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Optimising the insertion of renewables in the Colombian power sector

Henao, Felipe, Rodriguez, Yeny, Viteri, Juan Pablo, Dyner, Isaac
Renewable energy 2019 v.132 pp. 81-92
El Nino, carbon dioxide, drought, energy, energy costs, fossil fuels, greenhouse gas emissions, hydroelectric power, models, solar energy, wind, wind power, Colombia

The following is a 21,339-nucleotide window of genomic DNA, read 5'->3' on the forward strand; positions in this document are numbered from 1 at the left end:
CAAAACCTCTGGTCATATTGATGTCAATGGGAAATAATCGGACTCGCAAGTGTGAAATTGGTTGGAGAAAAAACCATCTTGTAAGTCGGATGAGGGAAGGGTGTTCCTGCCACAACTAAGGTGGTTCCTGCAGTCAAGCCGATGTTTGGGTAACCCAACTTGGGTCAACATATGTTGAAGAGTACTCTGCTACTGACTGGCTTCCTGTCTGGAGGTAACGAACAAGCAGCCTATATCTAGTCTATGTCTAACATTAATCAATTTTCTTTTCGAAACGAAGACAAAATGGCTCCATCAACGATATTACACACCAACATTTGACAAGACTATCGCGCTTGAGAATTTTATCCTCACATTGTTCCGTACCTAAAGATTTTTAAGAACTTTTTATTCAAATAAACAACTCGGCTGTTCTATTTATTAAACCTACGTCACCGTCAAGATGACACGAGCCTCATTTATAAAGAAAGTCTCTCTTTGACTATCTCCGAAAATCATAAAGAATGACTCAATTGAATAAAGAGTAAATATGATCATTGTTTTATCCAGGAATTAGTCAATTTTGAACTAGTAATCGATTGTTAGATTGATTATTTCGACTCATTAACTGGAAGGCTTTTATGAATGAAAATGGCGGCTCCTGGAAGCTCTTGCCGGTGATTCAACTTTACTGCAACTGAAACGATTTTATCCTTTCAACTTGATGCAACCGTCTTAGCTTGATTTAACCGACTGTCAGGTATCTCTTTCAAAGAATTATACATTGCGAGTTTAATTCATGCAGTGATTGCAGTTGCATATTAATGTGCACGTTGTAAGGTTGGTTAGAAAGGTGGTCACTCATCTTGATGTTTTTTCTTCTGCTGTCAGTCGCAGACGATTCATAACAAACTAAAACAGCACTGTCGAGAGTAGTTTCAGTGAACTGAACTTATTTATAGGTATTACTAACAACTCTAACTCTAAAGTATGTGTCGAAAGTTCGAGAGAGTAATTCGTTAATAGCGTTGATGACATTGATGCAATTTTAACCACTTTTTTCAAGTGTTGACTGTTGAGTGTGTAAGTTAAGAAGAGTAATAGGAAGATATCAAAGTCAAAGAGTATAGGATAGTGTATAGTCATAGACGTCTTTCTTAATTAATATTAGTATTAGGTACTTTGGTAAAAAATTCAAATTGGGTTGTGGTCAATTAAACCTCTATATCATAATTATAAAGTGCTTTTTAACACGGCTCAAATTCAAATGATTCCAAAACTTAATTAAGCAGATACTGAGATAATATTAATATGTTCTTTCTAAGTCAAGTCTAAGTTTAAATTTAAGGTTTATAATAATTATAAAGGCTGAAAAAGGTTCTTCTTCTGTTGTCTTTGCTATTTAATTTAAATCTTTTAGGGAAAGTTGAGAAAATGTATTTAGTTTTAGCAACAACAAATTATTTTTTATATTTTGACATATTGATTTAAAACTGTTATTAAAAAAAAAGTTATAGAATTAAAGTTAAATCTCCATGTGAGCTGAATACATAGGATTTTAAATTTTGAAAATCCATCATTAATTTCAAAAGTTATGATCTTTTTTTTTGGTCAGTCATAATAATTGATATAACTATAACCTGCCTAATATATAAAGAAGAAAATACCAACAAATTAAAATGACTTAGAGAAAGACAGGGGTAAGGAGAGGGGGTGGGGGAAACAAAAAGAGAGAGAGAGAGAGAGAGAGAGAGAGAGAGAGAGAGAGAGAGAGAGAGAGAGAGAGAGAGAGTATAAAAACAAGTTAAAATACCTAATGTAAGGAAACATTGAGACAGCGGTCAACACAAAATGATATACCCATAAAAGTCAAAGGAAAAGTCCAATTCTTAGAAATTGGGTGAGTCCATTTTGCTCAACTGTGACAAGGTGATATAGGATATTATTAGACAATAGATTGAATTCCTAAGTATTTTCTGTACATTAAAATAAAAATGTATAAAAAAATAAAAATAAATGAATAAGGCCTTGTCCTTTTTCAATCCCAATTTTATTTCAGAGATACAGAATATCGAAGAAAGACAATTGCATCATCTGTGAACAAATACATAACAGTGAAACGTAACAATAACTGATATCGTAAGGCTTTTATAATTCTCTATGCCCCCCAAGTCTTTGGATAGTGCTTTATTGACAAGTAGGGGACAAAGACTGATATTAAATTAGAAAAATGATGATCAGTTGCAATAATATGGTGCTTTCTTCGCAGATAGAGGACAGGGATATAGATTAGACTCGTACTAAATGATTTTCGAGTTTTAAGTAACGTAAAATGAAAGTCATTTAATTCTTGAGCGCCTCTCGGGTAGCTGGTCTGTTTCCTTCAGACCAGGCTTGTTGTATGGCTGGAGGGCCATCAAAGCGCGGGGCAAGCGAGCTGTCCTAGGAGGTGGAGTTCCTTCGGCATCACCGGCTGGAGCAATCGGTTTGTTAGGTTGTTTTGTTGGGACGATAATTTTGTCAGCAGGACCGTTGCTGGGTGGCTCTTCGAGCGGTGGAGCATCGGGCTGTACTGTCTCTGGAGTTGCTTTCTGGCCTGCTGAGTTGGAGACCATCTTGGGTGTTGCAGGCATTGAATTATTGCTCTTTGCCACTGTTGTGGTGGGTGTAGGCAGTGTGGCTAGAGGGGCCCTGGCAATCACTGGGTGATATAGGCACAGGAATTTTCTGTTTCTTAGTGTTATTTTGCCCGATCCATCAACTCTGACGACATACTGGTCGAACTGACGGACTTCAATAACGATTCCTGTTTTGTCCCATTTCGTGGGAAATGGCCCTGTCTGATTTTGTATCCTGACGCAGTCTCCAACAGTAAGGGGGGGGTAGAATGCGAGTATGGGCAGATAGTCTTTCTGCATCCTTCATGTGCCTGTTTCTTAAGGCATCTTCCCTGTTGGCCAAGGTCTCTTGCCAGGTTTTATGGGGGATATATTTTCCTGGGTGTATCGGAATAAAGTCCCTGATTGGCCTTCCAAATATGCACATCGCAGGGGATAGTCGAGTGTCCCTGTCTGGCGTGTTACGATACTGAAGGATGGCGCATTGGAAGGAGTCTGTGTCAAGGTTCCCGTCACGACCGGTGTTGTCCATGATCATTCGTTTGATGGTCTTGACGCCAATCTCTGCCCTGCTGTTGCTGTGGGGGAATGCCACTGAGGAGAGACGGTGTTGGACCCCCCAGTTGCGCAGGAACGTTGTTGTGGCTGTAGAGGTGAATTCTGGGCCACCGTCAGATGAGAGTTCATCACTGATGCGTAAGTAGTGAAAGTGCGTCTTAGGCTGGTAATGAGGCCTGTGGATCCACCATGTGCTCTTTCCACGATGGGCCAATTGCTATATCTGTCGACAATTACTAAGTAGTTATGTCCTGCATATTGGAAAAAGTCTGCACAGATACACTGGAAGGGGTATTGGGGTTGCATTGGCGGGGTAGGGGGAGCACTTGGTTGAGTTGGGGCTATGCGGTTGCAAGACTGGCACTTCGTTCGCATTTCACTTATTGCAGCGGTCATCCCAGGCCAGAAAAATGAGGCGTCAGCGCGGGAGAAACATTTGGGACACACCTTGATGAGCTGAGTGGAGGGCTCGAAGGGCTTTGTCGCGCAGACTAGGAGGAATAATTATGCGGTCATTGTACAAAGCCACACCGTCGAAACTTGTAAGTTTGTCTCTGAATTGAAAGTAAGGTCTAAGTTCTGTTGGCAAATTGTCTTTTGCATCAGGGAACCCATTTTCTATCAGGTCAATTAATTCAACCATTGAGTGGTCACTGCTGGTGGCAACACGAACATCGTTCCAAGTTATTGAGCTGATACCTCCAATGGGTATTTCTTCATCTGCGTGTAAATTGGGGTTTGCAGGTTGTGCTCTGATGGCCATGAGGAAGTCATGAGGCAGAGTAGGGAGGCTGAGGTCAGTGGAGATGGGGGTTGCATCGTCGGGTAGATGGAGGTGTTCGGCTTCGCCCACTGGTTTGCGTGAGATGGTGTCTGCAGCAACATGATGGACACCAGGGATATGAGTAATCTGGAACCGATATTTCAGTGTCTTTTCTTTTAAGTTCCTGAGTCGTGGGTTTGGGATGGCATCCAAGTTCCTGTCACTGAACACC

While most of Colombia's power comes from large-scale hydroelectricity generation, it still depends on fossil-fuel-based technologies. Alternative cleaner energy sources have been largely neglected despite their abundance and the likely complementarities between different renewable resources. This limited mix of energy sources has made the system vulnerable to unpredictable and recurrent drought conditions (El Niño) occurring every 4–5 years. In the past, El Niño brought high energy costs and power supply losses. This paper proposes an optimisation model to study the insertion of renewable energy systems (RES) into the Colombian electricity sector. The model considers a cost-based generation competition between conventional technologies (hydro and thermal) and alternative RES (solar photovoltaic (PV) and wind). It aims at minimising system costs, CO2 emissions, and the number of blackout events. The model is solved by following two procedures known as Implicit Stochastic Optimisation (ISO) and Robust Optimisation (RO), and the results indicate that alternative renewables should replace all fossil-fuel-based technologies for economic and environmental reasons. Solar PV seems particularly promising to expand system capacity, as it contributes to both the reduction of the overall system costs and to the ability of the system to cope with extreme dry weather conditions.